Researchers at the University of California, Berkeley, have found an easy way to make a complex nanostructure that consists of tiny rods studded with nanocrystals. The new self-assembly synthesis method could lead to intricate nanomaterials for more-efficient solar cells and less expensive devices for directly converting heat into electricity.
In the structures, the quantum dots are all about the same size and are spaced evenly along the rods–a feat that in the past required special conditions such as a vacuum, with researchers carefully controlling the size and spacing of different materials, says Paul Alivisatos, the professor of chemistry and materials science at Berkeley who led the work. In contrast, Alivisatos simply mixes together the appropriate starting materials in a solution; these materials then arrange themselves into the orderly structure.
Such solution-processing techniques can lead to manufacturing methods in which materials, such as those used in solar cells, are printed on continuous sheets, driving down costs compared with other methods. “Anytime you make something in solution, rather than in a vacuum, it becomes a lot easier and cheaper,” says Moungi Bawendi, a chemistry professor at MIT who was not involved in this work.
To make the rods, Alivisatos mixes a combination of methanol and a silver salt into a solution that already contains cadmium-sulfide nanorods. Cadmium ions have a strong affinity for methanol. As a result, when the materials are mixed, the methanol draws cadmium out of the nanorods. Silver ions then fill in the vacant spots left by the cadmium, forming areas of silver sulfide within the rod. At the same time, differences in the crystalline structures of the cadmiun-sulfide rods and the silver-sulfide quantum dots regulate the dots’ size and spacing. This is the first time such differences have been used to control the self-assembly of materials in solution.
The nanocrystal-studded rods could prove useful for solar cells and thermoelectric devices that convert heat directly into electricity. For example, in conventional solar cells, each photon only generates a single electron. But certain kinds of quantum dots convert single photons into multiple electrons, which could more than double the efficiency of solar cells. (See “Silicon and Sun.”) The problem has been capturing those electrons to create an electrical current. Embedding quantum dots inside rods of another material could help with this problem, says Alivisatos. The quantum dots would absorb the light, while the other material would capture the electrons that the dots generate.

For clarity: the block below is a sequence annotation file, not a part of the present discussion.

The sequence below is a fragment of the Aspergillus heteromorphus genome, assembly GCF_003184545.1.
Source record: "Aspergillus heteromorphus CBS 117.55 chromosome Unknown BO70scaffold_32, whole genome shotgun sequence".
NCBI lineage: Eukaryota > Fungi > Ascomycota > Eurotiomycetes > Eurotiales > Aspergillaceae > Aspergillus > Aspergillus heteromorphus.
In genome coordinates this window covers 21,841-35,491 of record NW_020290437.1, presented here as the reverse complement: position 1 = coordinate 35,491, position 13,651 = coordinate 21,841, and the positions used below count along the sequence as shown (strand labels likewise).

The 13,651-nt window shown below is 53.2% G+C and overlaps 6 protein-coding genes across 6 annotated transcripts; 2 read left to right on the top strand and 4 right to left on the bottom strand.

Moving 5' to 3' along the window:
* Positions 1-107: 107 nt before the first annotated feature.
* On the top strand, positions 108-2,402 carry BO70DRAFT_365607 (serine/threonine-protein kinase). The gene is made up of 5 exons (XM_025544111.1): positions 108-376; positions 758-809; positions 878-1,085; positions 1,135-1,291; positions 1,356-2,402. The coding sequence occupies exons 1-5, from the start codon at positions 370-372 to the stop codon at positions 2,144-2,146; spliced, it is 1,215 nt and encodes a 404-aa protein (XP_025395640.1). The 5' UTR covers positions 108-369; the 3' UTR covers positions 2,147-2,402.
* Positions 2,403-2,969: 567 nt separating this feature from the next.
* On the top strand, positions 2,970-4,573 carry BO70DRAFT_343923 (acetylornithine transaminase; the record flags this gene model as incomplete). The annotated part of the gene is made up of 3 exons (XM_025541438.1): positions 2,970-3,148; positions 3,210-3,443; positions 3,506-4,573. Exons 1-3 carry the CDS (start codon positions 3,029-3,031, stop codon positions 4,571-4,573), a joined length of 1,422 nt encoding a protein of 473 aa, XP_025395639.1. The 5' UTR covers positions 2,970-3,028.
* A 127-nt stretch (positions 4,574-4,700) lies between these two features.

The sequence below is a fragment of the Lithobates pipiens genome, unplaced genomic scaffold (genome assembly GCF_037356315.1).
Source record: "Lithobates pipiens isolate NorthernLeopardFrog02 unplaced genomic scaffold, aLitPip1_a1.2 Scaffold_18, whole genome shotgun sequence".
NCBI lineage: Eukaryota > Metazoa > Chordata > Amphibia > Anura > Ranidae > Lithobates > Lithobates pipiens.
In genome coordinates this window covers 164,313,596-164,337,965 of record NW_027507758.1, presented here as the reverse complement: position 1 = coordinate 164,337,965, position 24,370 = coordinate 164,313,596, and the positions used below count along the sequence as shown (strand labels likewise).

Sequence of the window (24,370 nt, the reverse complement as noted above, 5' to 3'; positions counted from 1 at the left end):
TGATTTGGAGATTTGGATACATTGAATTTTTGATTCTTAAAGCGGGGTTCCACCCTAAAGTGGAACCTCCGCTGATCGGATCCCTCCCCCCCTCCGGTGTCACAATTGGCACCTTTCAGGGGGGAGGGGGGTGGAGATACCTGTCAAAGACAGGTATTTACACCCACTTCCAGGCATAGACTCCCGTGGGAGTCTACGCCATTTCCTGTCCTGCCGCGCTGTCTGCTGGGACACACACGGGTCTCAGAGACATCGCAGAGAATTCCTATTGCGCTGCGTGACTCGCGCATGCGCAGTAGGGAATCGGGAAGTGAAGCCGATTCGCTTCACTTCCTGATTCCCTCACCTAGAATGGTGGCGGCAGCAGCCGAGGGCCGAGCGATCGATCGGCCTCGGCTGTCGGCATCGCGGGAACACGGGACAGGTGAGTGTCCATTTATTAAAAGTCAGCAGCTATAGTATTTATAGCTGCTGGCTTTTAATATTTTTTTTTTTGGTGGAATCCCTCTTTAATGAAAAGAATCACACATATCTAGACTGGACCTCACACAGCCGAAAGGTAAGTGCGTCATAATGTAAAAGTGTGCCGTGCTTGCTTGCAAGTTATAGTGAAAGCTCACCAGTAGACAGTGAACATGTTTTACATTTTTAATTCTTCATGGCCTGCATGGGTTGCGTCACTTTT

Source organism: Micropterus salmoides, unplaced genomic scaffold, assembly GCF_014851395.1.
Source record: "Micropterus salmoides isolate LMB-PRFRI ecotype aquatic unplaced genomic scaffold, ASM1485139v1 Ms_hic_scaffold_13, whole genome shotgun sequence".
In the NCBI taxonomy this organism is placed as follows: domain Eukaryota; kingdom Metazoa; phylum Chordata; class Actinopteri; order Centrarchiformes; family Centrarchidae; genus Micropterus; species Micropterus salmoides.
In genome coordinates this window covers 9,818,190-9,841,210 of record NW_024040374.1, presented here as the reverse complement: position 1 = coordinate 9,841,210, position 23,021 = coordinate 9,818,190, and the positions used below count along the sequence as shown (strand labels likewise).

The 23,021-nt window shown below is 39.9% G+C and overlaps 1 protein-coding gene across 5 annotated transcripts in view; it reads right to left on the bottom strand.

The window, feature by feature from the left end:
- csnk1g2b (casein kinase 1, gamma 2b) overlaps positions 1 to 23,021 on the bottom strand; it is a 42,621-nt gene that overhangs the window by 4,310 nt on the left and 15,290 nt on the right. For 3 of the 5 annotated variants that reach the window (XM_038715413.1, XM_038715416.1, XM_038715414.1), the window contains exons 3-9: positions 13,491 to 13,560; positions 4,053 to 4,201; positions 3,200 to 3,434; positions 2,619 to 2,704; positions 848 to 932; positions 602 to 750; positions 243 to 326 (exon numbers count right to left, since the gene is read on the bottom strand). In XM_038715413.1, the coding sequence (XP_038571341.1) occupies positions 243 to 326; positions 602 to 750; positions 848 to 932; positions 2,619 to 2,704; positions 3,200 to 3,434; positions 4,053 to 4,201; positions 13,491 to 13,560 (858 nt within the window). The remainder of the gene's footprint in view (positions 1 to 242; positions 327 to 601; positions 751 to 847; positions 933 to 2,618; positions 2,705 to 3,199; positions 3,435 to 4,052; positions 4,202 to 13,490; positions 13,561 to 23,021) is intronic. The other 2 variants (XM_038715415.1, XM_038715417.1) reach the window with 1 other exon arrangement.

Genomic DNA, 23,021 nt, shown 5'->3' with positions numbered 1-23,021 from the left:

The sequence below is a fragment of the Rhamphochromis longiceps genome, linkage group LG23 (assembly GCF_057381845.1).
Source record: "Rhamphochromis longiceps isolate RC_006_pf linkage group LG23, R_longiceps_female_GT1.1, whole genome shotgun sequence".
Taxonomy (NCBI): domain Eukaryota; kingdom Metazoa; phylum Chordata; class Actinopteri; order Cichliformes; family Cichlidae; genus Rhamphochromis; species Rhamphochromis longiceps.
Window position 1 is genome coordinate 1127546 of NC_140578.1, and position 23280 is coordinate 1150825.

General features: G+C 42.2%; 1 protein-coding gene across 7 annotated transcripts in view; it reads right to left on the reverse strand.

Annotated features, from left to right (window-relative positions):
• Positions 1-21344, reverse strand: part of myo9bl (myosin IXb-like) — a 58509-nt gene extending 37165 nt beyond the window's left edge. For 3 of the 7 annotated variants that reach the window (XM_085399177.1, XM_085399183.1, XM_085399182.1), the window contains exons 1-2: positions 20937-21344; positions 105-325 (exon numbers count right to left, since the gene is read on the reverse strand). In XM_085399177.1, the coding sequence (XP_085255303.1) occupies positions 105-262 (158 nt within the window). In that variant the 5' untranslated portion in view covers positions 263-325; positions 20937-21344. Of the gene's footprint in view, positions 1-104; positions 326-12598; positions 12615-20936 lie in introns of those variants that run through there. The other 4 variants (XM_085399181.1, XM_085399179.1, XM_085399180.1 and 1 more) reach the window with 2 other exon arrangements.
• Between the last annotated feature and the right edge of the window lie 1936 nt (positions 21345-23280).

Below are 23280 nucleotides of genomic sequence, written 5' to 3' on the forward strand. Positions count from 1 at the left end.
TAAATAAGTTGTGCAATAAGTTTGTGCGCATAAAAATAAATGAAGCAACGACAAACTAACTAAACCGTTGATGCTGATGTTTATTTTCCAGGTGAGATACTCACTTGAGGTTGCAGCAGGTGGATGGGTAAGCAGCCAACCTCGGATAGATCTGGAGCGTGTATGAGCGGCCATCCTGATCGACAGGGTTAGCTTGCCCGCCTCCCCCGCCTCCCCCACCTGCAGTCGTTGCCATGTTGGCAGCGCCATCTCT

A similar configuration is promising for thermoelectrics, devices that directly convert heat into electricity. The alternating crystal structures in the nanorods could block the transfer of heat while allowing electrons to pass–two key features of such devices.
Having demonstrated the new method for making the structures, Alivisatos and his colleagues are beginning to study the potential photoelectric and thermoelectric properties of the materials. They will likely need to turn to different compounds, such as copper sulfide and cadmium sulfide–a combination that has been used for solar cells in the past, Alivisatos says. There’s no guarantee, however, that these materials will form the same orderly structures, or indeed that the structures will perform as the researchers hope they will.
Even if these particular structures do not prove to be the key to low-cost, high-efficiency solar cells, the new self-assembly method for making nanostructures could inspire new materials that are. And Bawendi highlights the need to continue basic research like this to solve today’s energy problems. “We don’t know what the solution is going to be,” he says. But if we create high-quality, carefully described materials as Alivisatos has done, “some of them may be the answer,” Bawendi says.